From the December 2008 Idaho Observer:

The Ohio con con controversy

By Don Harkins

The Ohio state legislature quietly processed House Joint Resolution 8 which, if approved, would result in the state submitting an application to the U.S. Congress in favor of scheduling a constitutional convention (con con) to amend the U.S. Constitution per Article V. HJR 8 called for amending the Constitution to reflect that the president must present a balanced budget for Congress to pass each year.

When Ohio patriots found out that the state House intended to vote in favor of applying for a con con, they flooded into the capitol and stated their well-informed reasons for being opposed to HJR 8. A vote on HJR 8, which was scheduled to take place Dec. 10, 2008, has been postponed thanks to the vigilance of Ohio patriots.

But it’s already the law. The Ohio legislature is arguably misguided in its attempts to compel the president to balance the budget each year by taking risks associated with amending the Constitution during a con con. Besides being a mathematical impossibility, particularly now that Congress passed the bailout bill, its already against the law for the president to operate at a deficit.

On Oct. 10, 1978, Congress passed Public Law 95-435 which states, "Beginning with fiscal year 1981, the total budget outlays of the federal government shall not exceed its receipts."

So, it is already the "law" that the federal government must present to Congress a balanced budget. There is no reason to trigger a constitutional convention which, we are told, comes with it certain risks—like opening the entire document up for revision.

The truth is we don’t know what will happen since the only federal "con con" was held in 1787 and resulted in the ratification of the present Constitution. The Bill of Rights (1791) and every constitutional amendment since has (allegedly) been ratified by 2/3 of both houses of the federal Congress and ratified by 3/4 of the state legislatures without a convention per Article V.

The states can also amend the Constitution. The intent of the Founders, also under Article V, was to provide the states with a mechanism to amend the Constitution even if the Congress was unwilling. But the language, which was simple and straightforward at the time, is now considered "vague" and is subject to interpretation.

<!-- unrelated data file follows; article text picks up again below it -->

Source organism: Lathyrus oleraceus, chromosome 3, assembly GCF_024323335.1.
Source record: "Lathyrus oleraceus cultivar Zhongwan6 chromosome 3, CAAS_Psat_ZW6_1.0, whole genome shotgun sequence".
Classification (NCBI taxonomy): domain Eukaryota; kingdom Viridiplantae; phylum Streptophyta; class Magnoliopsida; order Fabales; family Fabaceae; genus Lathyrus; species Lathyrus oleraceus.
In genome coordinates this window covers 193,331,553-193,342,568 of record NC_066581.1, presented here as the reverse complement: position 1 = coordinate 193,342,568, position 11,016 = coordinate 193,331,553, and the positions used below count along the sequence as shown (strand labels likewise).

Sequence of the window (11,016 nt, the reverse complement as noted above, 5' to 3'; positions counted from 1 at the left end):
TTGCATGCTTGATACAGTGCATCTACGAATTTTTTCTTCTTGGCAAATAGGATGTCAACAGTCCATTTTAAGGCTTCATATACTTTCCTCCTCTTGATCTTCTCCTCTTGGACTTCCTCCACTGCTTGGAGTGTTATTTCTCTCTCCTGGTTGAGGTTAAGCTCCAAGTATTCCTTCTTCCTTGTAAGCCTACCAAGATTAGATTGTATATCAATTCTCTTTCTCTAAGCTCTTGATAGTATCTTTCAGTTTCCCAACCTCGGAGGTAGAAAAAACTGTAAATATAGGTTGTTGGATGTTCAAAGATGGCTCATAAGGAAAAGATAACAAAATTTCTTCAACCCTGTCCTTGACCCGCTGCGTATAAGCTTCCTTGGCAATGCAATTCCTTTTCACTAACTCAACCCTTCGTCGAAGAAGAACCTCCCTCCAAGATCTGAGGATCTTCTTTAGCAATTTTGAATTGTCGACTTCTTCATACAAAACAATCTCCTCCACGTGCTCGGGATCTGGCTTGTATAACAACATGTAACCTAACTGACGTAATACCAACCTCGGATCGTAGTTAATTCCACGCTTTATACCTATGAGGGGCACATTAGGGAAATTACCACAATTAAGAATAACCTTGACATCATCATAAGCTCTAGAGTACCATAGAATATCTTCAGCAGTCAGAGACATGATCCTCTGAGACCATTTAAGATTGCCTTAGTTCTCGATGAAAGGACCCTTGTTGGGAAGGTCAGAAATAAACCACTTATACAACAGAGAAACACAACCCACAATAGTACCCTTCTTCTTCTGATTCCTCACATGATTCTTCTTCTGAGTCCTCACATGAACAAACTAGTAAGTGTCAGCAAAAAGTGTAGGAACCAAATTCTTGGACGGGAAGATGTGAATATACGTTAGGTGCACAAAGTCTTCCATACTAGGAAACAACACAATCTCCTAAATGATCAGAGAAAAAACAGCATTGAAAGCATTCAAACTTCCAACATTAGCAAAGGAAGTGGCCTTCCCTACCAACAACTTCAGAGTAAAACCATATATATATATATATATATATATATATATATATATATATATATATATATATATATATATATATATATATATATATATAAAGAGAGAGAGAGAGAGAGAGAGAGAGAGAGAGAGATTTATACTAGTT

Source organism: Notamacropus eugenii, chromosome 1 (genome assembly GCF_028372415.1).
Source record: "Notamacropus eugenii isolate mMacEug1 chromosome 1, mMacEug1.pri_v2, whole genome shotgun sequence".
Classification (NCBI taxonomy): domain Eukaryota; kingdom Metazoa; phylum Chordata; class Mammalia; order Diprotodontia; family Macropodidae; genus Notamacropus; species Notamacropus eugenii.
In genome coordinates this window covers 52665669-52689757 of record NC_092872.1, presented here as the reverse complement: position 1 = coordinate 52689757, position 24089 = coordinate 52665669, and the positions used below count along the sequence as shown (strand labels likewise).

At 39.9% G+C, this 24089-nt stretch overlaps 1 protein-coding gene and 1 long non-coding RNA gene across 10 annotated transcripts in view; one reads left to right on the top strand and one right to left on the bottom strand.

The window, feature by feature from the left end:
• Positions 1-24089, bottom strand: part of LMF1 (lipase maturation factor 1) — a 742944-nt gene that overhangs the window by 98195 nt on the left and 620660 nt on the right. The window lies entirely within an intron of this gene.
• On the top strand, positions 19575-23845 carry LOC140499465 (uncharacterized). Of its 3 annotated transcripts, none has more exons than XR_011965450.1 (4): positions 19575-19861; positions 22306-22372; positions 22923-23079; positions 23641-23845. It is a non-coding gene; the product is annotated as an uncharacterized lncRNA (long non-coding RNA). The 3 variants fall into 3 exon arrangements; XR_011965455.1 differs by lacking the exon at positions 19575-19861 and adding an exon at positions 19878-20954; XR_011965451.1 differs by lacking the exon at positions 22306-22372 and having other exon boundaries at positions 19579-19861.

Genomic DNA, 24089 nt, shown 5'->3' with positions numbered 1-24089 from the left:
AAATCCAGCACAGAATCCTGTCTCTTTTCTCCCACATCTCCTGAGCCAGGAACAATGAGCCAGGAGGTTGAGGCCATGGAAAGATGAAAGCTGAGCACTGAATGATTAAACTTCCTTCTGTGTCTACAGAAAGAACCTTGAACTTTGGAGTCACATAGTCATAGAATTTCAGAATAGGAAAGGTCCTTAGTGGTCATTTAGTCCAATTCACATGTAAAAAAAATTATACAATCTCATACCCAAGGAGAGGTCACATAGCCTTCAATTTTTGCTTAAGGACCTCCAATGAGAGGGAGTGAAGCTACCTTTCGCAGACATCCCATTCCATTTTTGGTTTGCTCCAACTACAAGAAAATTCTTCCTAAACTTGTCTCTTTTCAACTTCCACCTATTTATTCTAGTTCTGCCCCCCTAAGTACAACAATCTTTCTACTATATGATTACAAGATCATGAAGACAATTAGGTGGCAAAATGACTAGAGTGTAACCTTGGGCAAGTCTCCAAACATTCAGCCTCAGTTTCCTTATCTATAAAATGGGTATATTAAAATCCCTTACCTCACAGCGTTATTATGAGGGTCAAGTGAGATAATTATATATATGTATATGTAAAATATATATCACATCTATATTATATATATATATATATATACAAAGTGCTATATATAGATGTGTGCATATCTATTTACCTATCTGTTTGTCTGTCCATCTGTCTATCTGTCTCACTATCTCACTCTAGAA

The Founders provided for instances where a subject of importance to the states would come up and the central government would oppose. So, if 2/3 of the states were to formally express their desire to amend the Constitution, a convention would be scheduled to accommodate them. But, Article V specifies no time bars or conditions and appears to assume that the states would "apply" for a constitutional convention in a timely manner in response to a specific issue.

Since the Constitution was ratified, over 500 applications for a constitutional convention have been submitted by the several states for various reasons that include taxation, polygamy and abortion. In some cases states have formally rescinded their applications and others have not. A con con has never resulted.

On August 8, 1987, Phyllis Schlafly addressed the American Bar Association, cautioning against advocating a con con for a balanced budget amendment for several reasons that Schlafly summed up as akin to playing "Russian Roulette." Schafly stated at that time there were 32 states on record calling for a con con.

Ohio’s stealthy attempt at passing HJR 8 created some 11th hour concern because it is being reported that there are currently 32 states on record for a con con. If Ohio had passed HJR 8 and forwarded its application for a con con to Congress, then all it would take is for one more state and the 1787 con con would essentially be reopened—this time with a bunch of communists (See page 19) with zero appreciation for the republican form of government the Founders provided in our Constitution.

Under the present social and political circumstances, the 34th state could call for a con con within a few weeks and the Constitution could be open for serious revision at this precipitous time. The patriots who prevented the Ohio Legislature from voting Dec. 10 are to be commended.

But, by what measure are there 32 states calling for a con con? Who is in charge of tallying that number? Is there a law governing who’s on record and who’s not—which states have rescinded and which have not; which applications have sunsetted and which have not? Who or what agency is the ultimate arbiter of which applications are valid and which are not?

In researching this article, I found no answers to those key questions, though there was reference to the promise (threat?) that Congress would form a committee to address those and other questions if and when the time arises.

Are we two states away from a con con? That question cannot be answered at this time. In my mind the questions are, "Do we still have a constitution to convene over?" And, considering a pending Obama presidency, the transition, the economy, the environment, the wars and everything else that is happening right now, why would "they" be triggering a con con at this time?